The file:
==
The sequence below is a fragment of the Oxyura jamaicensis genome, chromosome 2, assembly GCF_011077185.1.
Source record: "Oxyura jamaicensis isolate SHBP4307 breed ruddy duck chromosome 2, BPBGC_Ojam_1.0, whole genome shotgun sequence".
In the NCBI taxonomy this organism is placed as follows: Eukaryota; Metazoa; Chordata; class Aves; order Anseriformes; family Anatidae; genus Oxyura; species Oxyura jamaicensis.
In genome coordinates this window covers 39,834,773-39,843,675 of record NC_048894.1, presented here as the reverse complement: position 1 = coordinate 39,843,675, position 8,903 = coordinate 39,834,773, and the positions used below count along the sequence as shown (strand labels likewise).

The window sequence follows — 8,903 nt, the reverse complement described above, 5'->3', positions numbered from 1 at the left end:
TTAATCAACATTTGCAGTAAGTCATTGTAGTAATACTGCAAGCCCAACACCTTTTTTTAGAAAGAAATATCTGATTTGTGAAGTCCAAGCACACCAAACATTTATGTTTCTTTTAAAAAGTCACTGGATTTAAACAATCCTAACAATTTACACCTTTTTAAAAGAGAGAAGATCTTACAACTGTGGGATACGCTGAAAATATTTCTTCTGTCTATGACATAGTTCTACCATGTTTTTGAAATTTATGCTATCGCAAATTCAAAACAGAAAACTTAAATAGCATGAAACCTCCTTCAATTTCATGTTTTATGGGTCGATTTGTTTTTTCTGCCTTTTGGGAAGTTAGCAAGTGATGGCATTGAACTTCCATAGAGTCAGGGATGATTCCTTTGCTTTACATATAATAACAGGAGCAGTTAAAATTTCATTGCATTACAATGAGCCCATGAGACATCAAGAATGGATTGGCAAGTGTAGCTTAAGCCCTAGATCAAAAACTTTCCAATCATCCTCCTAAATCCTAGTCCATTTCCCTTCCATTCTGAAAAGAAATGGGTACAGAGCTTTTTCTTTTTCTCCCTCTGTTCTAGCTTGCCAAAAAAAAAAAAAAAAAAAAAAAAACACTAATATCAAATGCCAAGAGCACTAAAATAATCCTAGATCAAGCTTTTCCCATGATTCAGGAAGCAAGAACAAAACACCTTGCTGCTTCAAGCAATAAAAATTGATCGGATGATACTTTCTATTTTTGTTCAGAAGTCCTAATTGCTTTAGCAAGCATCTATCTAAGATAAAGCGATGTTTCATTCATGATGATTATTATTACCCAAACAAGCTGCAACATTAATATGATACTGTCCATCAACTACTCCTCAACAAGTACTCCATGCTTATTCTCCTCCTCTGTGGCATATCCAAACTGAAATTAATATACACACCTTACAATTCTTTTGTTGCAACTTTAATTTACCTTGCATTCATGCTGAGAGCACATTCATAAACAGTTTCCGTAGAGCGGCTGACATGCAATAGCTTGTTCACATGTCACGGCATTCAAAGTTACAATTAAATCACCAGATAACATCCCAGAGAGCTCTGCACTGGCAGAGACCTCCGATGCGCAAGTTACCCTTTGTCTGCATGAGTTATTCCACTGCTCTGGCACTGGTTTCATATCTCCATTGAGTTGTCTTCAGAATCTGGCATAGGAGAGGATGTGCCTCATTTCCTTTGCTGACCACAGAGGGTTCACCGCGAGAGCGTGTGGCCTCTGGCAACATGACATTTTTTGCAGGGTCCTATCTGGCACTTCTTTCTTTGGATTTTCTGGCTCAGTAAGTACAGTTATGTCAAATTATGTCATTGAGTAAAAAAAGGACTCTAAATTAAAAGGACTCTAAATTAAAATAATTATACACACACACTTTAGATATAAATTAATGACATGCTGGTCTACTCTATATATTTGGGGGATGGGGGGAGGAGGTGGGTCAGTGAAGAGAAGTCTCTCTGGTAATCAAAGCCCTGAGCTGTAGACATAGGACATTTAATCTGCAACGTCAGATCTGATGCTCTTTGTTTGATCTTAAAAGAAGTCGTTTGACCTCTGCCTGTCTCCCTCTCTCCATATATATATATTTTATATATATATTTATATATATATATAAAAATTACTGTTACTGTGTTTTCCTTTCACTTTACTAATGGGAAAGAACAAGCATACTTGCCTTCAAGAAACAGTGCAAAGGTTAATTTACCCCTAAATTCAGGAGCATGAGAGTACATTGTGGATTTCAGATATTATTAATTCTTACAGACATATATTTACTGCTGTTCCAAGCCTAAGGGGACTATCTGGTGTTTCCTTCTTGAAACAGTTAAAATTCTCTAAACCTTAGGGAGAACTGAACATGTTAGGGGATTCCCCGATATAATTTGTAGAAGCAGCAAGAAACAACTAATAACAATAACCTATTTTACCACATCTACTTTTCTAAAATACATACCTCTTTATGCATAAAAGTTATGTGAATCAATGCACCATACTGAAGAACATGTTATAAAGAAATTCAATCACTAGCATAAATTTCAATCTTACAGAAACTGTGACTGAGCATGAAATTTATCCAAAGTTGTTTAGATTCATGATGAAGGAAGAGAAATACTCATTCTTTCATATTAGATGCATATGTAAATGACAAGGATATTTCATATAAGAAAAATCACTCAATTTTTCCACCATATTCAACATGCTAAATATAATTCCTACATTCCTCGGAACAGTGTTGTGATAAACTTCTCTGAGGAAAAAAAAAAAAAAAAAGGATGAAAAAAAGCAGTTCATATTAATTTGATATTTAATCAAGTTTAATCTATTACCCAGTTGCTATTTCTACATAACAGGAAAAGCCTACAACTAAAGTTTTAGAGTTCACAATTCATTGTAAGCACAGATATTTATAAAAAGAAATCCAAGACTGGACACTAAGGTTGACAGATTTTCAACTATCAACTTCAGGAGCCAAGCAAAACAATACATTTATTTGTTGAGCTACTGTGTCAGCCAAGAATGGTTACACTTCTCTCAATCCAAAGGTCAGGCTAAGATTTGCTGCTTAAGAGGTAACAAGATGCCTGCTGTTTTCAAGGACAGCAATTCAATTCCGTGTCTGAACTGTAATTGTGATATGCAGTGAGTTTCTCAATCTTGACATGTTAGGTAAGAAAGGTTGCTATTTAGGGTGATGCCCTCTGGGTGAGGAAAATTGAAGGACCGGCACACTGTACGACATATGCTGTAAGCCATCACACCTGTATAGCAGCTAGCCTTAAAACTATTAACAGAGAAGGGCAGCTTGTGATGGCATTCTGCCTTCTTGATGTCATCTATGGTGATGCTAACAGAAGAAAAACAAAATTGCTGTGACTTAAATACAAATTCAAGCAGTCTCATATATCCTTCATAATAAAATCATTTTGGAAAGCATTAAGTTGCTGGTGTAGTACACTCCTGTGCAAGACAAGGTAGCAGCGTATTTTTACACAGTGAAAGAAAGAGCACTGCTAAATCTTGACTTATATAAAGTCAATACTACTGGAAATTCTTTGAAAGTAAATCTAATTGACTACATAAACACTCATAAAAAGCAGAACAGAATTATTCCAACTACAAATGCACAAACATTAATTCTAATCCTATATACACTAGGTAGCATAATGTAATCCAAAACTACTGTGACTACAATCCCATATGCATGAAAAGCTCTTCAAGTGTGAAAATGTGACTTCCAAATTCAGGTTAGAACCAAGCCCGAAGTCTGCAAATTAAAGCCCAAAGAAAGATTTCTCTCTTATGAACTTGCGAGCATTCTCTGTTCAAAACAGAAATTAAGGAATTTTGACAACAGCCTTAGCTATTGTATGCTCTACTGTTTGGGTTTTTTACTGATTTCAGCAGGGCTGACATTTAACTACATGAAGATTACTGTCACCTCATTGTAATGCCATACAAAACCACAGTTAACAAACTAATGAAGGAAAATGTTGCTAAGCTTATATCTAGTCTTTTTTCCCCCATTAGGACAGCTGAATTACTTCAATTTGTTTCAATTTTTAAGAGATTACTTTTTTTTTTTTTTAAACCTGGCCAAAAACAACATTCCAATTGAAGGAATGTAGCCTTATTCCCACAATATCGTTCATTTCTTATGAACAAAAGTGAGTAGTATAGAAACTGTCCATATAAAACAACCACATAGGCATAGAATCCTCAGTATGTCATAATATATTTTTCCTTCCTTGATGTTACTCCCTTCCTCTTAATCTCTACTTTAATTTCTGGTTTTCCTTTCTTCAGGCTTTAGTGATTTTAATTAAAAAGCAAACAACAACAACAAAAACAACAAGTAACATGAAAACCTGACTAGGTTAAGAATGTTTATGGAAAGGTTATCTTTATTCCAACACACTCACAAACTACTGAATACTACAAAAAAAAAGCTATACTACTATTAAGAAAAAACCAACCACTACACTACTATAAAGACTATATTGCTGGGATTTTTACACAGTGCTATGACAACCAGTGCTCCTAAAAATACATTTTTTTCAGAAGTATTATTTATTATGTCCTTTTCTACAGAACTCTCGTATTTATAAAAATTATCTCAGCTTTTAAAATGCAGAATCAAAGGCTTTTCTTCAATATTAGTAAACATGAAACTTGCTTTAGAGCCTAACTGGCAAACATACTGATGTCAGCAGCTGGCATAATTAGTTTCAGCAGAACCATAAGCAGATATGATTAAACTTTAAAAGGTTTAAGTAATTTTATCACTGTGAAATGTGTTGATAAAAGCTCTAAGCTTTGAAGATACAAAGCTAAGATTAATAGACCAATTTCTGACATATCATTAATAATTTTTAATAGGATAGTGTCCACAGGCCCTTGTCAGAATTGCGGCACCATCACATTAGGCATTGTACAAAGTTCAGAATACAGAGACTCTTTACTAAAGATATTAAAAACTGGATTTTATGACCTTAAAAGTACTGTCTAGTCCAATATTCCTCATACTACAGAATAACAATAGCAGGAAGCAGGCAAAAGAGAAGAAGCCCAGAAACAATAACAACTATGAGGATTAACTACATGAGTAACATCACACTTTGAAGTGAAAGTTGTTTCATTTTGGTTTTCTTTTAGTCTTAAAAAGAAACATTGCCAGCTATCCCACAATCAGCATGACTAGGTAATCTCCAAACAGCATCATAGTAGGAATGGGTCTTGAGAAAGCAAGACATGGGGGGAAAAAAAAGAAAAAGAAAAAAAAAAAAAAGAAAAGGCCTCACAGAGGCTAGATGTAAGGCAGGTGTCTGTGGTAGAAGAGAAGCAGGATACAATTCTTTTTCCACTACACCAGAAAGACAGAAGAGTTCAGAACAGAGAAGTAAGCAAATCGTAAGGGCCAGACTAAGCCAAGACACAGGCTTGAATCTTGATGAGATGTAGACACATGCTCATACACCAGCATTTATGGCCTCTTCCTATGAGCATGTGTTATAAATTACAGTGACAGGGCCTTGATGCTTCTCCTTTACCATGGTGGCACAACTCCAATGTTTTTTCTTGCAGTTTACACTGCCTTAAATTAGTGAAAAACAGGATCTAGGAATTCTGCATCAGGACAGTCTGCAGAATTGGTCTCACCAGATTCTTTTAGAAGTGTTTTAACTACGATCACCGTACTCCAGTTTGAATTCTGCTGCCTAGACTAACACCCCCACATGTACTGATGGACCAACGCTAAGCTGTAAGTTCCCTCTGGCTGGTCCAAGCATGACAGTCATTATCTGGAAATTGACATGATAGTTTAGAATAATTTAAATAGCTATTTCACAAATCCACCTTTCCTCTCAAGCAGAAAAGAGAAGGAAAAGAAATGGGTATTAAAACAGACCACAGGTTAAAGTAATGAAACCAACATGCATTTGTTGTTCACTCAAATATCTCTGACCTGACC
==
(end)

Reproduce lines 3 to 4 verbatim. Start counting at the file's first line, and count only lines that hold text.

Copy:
In the NCBI taxonomy this organism is placed as follows: Eukaryota; Metazoa; Chordata; class Aves; order Anseriformes; family Anatidae; genus Oxyura; species Oxyura jamaicensis.
In genome coordinates this window covers 39,834,773-39,843,675 of record NC_048894.1, presented here as the reverse complement: position 1 = coordinate 39,843,675, position 8,903 = coordinate 39,834,773, and the positions used below count along the sequence as shown (strand labels likewise).